Common car myths explained

Common car myths explained

Today we’ll be talking about some of the common car myths and the truth behind them so stick around.

Higher octane fuel is better
At number 1 we have higher octane fuel is better for your car and it gives you more power. Now when we talk about octane rating, this is referring to RON92 vs RON95 vs RON98. This myth is in fact not true as octane rating does not inherently produce more power. It is simply a fuel’s resistance to combustion and nothing more.

So what happens is that engines are designed with something called a compression ratio. This is basically how much the pistons compress the air and fuel that is fed to it. The higher the compression ratio, the more pressure is generated and hence the more easily fuel can be prematurely ignited which is something we do not want. High performance engines tend to have higher compression ratios which inevitably requires a higher octane rating fuel in order to function properly. 

By contrast, an engine with a lower compression ratio will run perfectly fine on a lower octane fuel and using a more expensive high octane fuel isn’t going to make any difference to how it runs.

Old cars are safer as they were built like a tank
Our second myth is that older cars were built more robust like tanks and are safer than the newer cars which seem to crumble on impact. Now this is a very common misconception that needs to be dispelled.

So what happens in an accident is that a large amount of force and energy is being directed onto the car. Since energy can neither be created nor destroyed, it has to go somewhere. A car so stiffly built like a tank that is unable to deform actually means that the car is absorbing none of the energy being transferred to it. Where does this energy go? Unfortunately it goes entirely to the driver and the passengers.

Modern cars are designed to crush at certain key areas in order to absorb the energy and keep as much of it from being transferred to the driver and passengers as possible. The main structure surrounding the driver however is designed to stay intact to protect the driver while everything else around it crumbles. Because of this, modern cars are far safer than the older cars that supposedly appear sturdier but in fact have much poorer safety.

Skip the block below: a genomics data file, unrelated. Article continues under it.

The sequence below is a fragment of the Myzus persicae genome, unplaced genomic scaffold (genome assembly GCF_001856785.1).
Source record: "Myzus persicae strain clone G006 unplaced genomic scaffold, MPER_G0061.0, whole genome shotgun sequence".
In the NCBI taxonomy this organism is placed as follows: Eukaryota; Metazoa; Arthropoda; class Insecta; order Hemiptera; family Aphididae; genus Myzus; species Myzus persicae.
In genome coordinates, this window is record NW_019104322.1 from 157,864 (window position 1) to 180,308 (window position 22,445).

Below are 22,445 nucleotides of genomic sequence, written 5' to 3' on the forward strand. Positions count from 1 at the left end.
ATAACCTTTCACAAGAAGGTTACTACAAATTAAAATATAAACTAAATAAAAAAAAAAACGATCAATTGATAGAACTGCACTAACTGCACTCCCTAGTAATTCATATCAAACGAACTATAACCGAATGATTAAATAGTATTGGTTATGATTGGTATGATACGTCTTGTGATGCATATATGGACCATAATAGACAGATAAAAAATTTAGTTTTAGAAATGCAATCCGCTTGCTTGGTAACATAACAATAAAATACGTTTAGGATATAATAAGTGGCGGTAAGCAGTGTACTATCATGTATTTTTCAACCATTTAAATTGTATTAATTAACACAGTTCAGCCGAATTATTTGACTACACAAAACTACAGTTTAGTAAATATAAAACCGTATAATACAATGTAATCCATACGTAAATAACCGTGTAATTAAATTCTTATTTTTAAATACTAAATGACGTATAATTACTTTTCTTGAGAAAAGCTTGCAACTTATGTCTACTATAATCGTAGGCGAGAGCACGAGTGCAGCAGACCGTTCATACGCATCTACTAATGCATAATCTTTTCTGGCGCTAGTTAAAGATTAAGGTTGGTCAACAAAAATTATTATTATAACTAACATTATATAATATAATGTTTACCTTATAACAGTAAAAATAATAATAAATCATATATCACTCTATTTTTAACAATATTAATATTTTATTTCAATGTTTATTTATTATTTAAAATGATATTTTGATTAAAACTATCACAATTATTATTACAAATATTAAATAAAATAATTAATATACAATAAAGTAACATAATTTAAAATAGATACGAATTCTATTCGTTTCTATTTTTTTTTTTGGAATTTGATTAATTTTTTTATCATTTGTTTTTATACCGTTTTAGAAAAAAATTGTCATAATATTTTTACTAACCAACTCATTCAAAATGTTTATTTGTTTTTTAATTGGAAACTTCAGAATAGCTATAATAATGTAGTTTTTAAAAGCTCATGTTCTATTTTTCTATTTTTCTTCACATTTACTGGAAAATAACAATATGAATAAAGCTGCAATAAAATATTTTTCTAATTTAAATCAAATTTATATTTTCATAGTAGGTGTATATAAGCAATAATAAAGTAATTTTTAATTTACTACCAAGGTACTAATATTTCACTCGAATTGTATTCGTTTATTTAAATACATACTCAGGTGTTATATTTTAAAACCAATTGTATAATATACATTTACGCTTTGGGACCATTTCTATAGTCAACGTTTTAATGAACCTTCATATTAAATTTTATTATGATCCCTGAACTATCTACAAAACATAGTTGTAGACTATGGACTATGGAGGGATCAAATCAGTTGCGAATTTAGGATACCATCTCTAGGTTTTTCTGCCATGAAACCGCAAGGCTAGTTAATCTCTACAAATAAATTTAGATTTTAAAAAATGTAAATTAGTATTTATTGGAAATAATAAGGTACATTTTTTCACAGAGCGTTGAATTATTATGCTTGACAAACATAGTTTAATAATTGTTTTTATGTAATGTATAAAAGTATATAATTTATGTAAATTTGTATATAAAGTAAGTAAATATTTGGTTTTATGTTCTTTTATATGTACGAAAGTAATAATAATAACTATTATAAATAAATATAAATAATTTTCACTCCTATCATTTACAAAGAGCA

Manual is more fuel efficient
At number 3, we have manual transmissions are more fuel efficient than automatic transmissions. Now this used to be true in the past but is no longer the case now. When automatic transmissions first appeared, while being more convenient they also were less efficient as there were a lot of energy losses in the system. This resulted in the general acceptance that manual cars were more fuel efficient.

Fast forward several decades and automatic transmissions have made huge strides in technology and efficiency and today offer far wider gear ranges than what a manual transmission can offer. These advancements in efficiency today have exceeded that of manual transmissions thus rendering this myth no longer true.

You need to warm up your engine by idling
Our 4th myth says that we need to idle our car for awhile to warm up the engine before we begin driving. Now this used to be true several decades ago but it is no longer the case due to technological advancements in engines and lubricants. This advice also tends to apply to winter conditions which are not relevant to us here in Singapore.

Modern cars these days are perfectly fine moving off gently right after starting and is in fact a better way of getting the engine up to temperature faster than by leaving it to idle and waste fuel. Just take note not to pull high revs on your engine until it has warmed up especially on high performance engines.

Filling petrol in the morning gets you more for your money
And for number 5, we have filling up your petrol very early in the morning when it is cooler will give you more bang for the buck. The idea here is that cooler fuel is denser hence you will get more fuel density per liter pumped. The science behind this is actually not wrong, however the problem is that fuel is usually stored deep enough underground in order to have minimal fluctuations in temperature. This means that no matter what the ambient temperature of the surrounding is, the fuel coming out of the pump will pretty much be the same temperature regardless and hence there is virtually no benefit. So stay in bed and get your sleep because this myth does not work.

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